My husband and I, in order to cut expenses and be healthier, have often made no eating out goals and challenges (see THIS post about how we like to challenge ourselves). But, most of our eating out goals were short-lived and short-sighted.
Limiting Eating Out
For a while we had a goal of only eating out once a month. But, this was hard when we’d eat out early in the month and then regret it later on, when we were out and about, and starving, cursing ourselves for eating out already or breaking our once a month goal, just this once.
Other times it was more of a mental challenge, though not a specific goal, of avoiding those drive-thru lanes. But, like most “mental challenges,” that aren’t written down, they don’t happen. “A goal not written down is just a wish.”
NO Eating Out for Two Months
But, starting at the beginning of September, 2013, we made a no eating out challenge for two whole months. And, it was surprisingly easier than we thought it would be!
One of the great things about making an absolute goal (no eating out at all) is that you’ve already made up your mind. It makes it easier to not even think about whether or not you will give in to temptation. This principle has been true throughout my life in many different things, from chastity, to cigarette-smoking and alcohol consumption, to no sweets.
Complete denial is actually much easier!
My husband and I LOVE eating out! We love Arby’s and Panera. Our twin daughters love McDonald’s. And we all love going to sit-down restaurants and helping ourselves to chips and salsa, bread sticks, and delicious entrees!
However, food is a necessity. And in our house, many people, myself included, get crabby and short-tempered when the need for food is not being met. Hungry adults and hungry kids are not the best people to be around. Since my family of five generally does everything together, most of my tips are for those who have families and are on-the-go, trying to run errands. The following are some precautionary steps, and helpful tips, to help you meet your no eating out challenge, with the fewest amount of hunger-induced crabby episodes!
How to Avoid Eating Out
- Plan the time of your trip out according to nap and meal schedules, as best as you can. Be realistic about what can and can’t be done in the amount of time (and energy) available to you (between those nap and eat times). This one can be hard with kids of multiple ages, illnesses, the day of the week, or with planned activities. It can also be hard when trips out take longer than expected! That why you need to make sure to…
- Eat before you go. One of the easiest ways of avoiding the drive-thru lanes is by eating at home before you go out. If you aren’t hungry, then the smell of steak, Mexican, or burger won’t be nearly as tempting to you or your kids.
- Bring a snack/lunch from home. But, if you want to be out for a while, combining trips and saving gas money, then make sure to bring snacks and/or lunch for the whole family. It’s super easy to remember food for the kids and neglect packing food for yourself. But, I know I need food and nourishment too (as well as my husband) in order to finish our trips all still in good spirits. My favorite snacks to bring? Bananas, apples, or oranges. They are super easy to grab right before heading out the door, don’t fall into crumbly little bits all over your car, and can’t topple over and spill onto the floor. The oranges get a little messy and juicy, but are so good! And the peels/cores? Yeah, we totally chuck them out the window as we pass by a grassy/woody area so it can decompose naturally, leaving us with no wrappers or messes to clean up either. We’re so green like that. Our other go-to snacks are a bag of Cheerios and granola bars.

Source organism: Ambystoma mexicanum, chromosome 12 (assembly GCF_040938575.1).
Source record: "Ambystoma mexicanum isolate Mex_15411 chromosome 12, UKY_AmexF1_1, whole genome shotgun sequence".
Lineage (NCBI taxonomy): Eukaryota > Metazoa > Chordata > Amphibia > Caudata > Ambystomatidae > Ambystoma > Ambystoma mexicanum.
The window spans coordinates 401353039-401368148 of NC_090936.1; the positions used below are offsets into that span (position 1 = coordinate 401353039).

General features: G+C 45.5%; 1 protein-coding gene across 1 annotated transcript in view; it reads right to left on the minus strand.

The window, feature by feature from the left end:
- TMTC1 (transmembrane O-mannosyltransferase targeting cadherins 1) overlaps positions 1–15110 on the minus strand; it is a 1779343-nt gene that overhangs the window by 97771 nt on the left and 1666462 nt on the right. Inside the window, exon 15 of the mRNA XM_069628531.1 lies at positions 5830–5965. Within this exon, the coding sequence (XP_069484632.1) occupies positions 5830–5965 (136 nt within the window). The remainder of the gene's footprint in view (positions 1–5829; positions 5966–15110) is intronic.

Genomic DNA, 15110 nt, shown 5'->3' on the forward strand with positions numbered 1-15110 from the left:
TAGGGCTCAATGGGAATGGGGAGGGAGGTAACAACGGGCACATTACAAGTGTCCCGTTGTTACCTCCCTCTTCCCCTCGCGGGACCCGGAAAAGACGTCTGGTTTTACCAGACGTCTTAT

- Leave on time. If you have several stops to make, then make sure you get out of your house on time! Don’t waste your prime time out! Mornings can quickly slip away and creep into lunch time and nap time. Pack your bags ahead of time so that you can get out sooner.
- Pack a lunch for work. And make sure that you bring enough to satisfy your hunger (and thirst) for hours so you aren’t tempted to grab a quick snack or meal.
- Remind yourself how crappy the food is (or how crappy it makes you feel afterwards).
- Hold yourself accountable to another. I have found that challenges are easier when made with my husband, an accountability partner. I know that if I cheat, and eat out, that I will have to tell him. I also know that he’s refraining from eating out, being strong for himself, but also for me, so I don’t want to disappoint him. It’s a two-way streak of encouragement, and a great way to strengthen your relationship!
- Say no to social engagements if needed. Going out to lunch and dinner with friends are very common and very detrimental to your resolve to not eat out! How can you say no to your friends/boss/family? But, kindly tell people no, or invite them over to your home or out for a picnic or park instead. Or tell them you will catch up with them after dinner. Or, get together for something other than eating. The point of no eating out is to avoid the overpriced, frequently unhealthy, food, not to estrange you from society. You can always bring your own food if you meet before or after a restaurant (many states have laws regarding whether you are allowed to bring outside food into restaurants however).
- Remind yourself how expensive it is to eat out.
- Leave your credit cards, debit cards, and cash at home! You can’t eat out if you don’t have money to buy food! My husband has done this multiple times (he’s the spender in the relationship). And it certainly helps us meet our no eating out challenge!